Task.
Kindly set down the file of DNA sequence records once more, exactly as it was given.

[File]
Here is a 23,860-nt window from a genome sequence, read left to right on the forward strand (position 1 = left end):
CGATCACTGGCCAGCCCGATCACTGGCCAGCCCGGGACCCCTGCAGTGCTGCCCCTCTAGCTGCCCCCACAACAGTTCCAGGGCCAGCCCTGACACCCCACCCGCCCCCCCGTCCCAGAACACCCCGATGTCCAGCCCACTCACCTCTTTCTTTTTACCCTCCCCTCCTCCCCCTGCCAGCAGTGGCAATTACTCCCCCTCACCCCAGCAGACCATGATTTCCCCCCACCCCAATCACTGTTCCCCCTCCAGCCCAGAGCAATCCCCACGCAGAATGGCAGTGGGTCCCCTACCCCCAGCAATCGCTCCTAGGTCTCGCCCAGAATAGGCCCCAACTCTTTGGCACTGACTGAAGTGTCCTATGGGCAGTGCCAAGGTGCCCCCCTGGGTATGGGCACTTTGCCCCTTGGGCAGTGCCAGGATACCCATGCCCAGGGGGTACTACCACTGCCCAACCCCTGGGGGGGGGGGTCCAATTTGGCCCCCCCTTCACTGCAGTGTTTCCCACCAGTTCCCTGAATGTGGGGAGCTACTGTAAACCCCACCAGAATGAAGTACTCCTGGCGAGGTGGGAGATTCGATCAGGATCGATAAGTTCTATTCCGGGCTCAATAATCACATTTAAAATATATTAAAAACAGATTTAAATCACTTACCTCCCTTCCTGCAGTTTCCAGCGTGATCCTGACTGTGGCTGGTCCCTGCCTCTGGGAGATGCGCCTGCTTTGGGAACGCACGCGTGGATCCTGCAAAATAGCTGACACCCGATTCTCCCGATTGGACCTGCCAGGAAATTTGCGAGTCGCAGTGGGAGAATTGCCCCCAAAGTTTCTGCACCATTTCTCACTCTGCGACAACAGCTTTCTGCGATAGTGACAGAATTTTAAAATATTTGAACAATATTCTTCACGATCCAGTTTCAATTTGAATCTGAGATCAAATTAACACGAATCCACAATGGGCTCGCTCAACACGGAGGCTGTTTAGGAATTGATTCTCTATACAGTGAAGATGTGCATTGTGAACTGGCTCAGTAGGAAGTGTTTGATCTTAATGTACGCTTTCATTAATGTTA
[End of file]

Here is a 23,860-nt window from a genome sequence, read left to right on the forward strand (position 1 = left end):
CGATCACTGGCCAGCCCGATCACTGGCCAGCCCGGGACCCCTGCAGTGCTGCCCCTCTAGCTGCCCCCACAACAGTTCCAGGGCCAGCCCTGACACCCCACCCGCCCCCCCGTCCCAGAACACCCCGATGTCCAGCCCACTCACCTCTTTCTTTTTACCCTCCCCTCCTCCCCCTGCCAGCAGTGGCAATTACTCCCCCTCACCCCAGCAGACCATGATTTCCCCCCACCCCAATCACTGTTCCCCCTCCAGCCCAGAGCAATCCCCACGCAGAATGGCAGTGGGTCCCCTACCCCCAGCAATCGCTCCTAGGTCTCGCCCAGAATAGGCCCCAACTCTTTGGCACTGACTGAAGTGTCCTATGGGCAGTGCCAAGGTGCCCCCCTGGGTATGGGCACTTTGCCCCTTGGGCAGTGCCAGGATACCCATGCCCAGGGGGTACTACCACTGCCCAACCCCTGGGGGGGGGGGTCCAATTTGGCCCCCCCTTCACTGCAGTGTTTCCCACCAGTTCCCTGAATGTGGGGAGCTACTGTAAACCCCACCAGAATGAAGTACTCCTGGCGAGGTGGGAGATTCGATCAGGATCGATAAGTTCTATTCCGGGCTCAATAATCACATTTAAAATATATTAAAAACAGATTTAAATCACTTACCTCCCTTCCTGCAGTTTCCAGCGTGATCCTGACTGTGGCTGGTCCCTGCCTCTGGGAGATGCGCCTGCTTTGGGAACGCACGCGTGGATCCTGCAAAATAGCTGACACCCGATTCTCCCGATTGGACCTGCCAGGAAATTTGCGAGTCGCAGTGGGAGAATTGCCCCCAAAGTTTCTGCACCATTTCTCACTCTGCGACAACAGCTTTCTGCGATAGTGACAGAATTTTAAAATATTTGAACAATATTCTTCACGATCCAGTTTCAATTTGAATCTGAGATCAAATTAACACGAATCCACAATGGGCTCGCTCAACACGGAGGCTGTTTAGGAATTGATTCTCTATACAGTGAAGATGTGCATTGTGAACTGGCTCAGTAGGAAGTGTTTGATCTTAATGTACGCTTTCATTAATGTTA